But in addition to helping us better conceptualize how to ask questions about the topics we explored, we also learned about why people felt certain ways — adding a richness to our bread-and-butter quantitative work.

However, we also recognize the challenges of qualitative research. The process of developing this project, collecting the data, cleaning the data and conducting the analysis was extremely time consuming for our team. While we can typically write a survey and identify a sample, conduct fieldwork, and analyze our data within the span of less than a year (and sometimes, within less than six months), this project was over a year in the making.

In addition, when we conduct a survey, we have processes in place to manage its progress, from questionnaire development to reporting. But for this project, we were creating new systems. If we pursue this kind of project again, we now have a stronger foundation to build on, in addition to some new strategies we explored, such as using a QDAS, that may help truncate our timeline. Beyond the time costs, there are monetary costs to doing enough focus groups to feel like one has reached “saturation” and heard about perspectives from enough different types of people, especially if one is interested in cross-national, comparative work.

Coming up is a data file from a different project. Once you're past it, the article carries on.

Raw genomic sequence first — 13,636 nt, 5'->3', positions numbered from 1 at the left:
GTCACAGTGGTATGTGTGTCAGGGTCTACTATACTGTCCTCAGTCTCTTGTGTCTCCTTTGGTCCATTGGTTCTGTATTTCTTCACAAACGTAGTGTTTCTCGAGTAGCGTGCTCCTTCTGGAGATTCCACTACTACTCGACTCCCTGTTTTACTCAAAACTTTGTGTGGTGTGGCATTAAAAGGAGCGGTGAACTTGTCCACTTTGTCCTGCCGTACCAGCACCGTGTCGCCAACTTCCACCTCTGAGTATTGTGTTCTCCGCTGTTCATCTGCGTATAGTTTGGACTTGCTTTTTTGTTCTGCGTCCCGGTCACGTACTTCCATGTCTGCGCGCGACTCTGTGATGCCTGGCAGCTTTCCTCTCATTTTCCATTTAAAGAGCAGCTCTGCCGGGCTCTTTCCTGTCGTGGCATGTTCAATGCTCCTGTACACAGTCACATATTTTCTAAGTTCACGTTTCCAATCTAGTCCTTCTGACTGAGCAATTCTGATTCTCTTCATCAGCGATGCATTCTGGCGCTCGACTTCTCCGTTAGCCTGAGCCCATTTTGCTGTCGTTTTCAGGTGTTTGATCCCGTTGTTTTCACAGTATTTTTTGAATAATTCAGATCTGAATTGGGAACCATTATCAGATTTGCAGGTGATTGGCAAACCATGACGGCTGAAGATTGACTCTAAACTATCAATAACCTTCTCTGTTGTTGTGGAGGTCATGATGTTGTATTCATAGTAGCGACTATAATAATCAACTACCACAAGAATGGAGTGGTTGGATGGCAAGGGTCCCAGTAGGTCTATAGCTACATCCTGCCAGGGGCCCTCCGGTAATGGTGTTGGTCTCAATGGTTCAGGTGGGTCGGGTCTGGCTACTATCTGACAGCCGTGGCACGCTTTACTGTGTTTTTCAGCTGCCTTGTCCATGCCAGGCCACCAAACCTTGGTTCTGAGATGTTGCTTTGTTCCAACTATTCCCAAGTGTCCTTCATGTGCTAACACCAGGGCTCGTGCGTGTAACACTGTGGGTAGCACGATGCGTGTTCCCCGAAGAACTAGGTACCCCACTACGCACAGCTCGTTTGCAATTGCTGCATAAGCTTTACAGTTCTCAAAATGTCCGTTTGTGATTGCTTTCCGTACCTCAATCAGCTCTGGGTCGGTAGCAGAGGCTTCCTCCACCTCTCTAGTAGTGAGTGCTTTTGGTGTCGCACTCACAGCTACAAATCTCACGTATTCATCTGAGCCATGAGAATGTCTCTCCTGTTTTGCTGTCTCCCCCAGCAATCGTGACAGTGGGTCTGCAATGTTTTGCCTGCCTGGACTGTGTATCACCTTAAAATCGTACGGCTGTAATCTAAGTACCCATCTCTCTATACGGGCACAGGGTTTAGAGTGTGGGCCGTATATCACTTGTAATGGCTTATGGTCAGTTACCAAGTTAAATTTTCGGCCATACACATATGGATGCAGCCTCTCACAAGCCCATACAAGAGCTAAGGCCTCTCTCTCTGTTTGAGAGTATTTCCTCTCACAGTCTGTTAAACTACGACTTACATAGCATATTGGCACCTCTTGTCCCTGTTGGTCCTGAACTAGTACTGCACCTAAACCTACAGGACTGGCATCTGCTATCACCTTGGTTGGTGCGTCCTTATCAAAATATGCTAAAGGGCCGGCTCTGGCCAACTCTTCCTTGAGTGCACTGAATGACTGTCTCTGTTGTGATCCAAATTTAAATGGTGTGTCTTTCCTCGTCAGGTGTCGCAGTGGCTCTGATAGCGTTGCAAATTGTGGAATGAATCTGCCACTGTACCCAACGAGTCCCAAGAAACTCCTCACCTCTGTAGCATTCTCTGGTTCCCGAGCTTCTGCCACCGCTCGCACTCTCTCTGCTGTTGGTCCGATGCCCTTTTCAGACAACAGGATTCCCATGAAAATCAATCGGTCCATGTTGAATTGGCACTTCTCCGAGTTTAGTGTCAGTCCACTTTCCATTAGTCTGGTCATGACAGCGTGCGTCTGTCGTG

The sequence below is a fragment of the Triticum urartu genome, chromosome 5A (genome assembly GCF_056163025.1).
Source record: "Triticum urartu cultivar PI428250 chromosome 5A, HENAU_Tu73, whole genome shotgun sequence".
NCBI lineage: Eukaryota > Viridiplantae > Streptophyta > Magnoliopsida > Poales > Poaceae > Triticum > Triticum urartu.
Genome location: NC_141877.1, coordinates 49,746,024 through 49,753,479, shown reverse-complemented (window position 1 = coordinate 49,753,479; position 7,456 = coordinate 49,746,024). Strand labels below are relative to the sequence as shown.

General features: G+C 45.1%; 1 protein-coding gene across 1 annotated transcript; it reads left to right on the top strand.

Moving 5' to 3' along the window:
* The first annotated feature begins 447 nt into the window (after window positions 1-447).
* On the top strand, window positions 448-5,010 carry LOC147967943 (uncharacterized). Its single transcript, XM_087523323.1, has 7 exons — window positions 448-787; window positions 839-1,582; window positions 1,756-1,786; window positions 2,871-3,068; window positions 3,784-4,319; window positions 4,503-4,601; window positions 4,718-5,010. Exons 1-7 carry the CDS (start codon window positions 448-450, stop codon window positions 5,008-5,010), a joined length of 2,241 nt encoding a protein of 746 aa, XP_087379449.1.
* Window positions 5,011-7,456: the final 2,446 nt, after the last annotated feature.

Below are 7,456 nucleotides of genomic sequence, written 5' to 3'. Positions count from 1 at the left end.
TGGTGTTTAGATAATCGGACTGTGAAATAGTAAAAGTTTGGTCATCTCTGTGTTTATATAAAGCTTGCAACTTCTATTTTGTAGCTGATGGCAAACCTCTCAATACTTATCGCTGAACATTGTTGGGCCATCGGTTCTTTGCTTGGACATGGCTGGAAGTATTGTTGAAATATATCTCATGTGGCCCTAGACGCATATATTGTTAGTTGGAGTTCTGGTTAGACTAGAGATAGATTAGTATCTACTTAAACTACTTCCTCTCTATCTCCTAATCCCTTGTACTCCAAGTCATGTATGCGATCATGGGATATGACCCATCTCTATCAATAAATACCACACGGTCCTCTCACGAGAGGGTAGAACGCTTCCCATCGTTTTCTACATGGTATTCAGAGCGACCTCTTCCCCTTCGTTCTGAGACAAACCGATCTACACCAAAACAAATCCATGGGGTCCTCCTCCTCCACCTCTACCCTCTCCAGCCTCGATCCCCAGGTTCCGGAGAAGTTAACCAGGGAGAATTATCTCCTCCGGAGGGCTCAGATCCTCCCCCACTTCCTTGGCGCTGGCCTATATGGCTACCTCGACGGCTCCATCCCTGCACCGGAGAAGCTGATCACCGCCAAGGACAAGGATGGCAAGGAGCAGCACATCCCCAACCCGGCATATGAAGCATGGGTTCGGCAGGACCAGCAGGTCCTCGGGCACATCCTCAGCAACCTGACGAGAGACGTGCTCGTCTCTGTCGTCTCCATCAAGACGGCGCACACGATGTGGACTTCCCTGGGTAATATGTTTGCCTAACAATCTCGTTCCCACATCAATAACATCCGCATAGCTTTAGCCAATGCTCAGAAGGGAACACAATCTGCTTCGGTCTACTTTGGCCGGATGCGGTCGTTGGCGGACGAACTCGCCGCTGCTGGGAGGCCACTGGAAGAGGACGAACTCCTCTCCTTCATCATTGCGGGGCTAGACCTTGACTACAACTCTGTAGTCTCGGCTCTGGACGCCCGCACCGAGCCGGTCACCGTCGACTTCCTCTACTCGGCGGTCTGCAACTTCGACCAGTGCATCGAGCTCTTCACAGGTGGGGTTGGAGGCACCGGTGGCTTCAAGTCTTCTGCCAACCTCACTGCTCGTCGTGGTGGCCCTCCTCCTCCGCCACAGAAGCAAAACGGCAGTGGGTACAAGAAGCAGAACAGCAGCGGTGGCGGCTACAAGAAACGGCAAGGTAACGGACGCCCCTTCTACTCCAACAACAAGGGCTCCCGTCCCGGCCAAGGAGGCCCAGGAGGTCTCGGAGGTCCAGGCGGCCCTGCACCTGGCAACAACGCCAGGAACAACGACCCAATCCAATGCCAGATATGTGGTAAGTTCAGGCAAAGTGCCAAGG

Despite these challenges, the research team is excited about the findings from this project — both on their own and in terms of how they can inform our future survey work — and we believe they were valuable enough to justify the costs.